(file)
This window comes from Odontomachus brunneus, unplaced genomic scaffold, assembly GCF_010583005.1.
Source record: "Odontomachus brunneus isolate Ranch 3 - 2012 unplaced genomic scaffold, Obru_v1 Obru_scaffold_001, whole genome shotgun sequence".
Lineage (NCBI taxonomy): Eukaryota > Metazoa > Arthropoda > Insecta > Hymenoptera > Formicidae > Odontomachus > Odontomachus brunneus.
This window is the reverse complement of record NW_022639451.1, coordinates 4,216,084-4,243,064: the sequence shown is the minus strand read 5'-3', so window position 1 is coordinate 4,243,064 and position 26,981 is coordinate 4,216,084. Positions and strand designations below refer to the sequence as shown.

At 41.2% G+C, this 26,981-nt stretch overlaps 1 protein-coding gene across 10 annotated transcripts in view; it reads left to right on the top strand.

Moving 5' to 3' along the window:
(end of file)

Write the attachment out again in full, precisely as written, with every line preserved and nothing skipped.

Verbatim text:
This window comes from Odontomachus brunneus, unplaced genomic scaffold, assembly GCF_010583005.1.
Source record: "Odontomachus brunneus isolate Ranch 3 - 2012 unplaced genomic scaffold, Obru_v1 Obru_scaffold_001, whole genome shotgun sequence".
Lineage (NCBI taxonomy): Eukaryota > Metazoa > Arthropoda > Insecta > Hymenoptera > Formicidae > Odontomachus > Odontomachus brunneus.
This window is the reverse complement of record NW_022639451.1, coordinates 4,216,084-4,243,064: the sequence shown is the minus strand read 5'-3', so window position 1 is coordinate 4,243,064 and position 26,981 is coordinate 4,216,084. Positions and strand designations below refer to the sequence as shown.

At 41.2% G+C, this 26,981-nt stretch overlaps 1 protein-coding gene across 10 annotated transcripts in view; it reads left to right on the top strand.

Moving 5' to 3' along the window: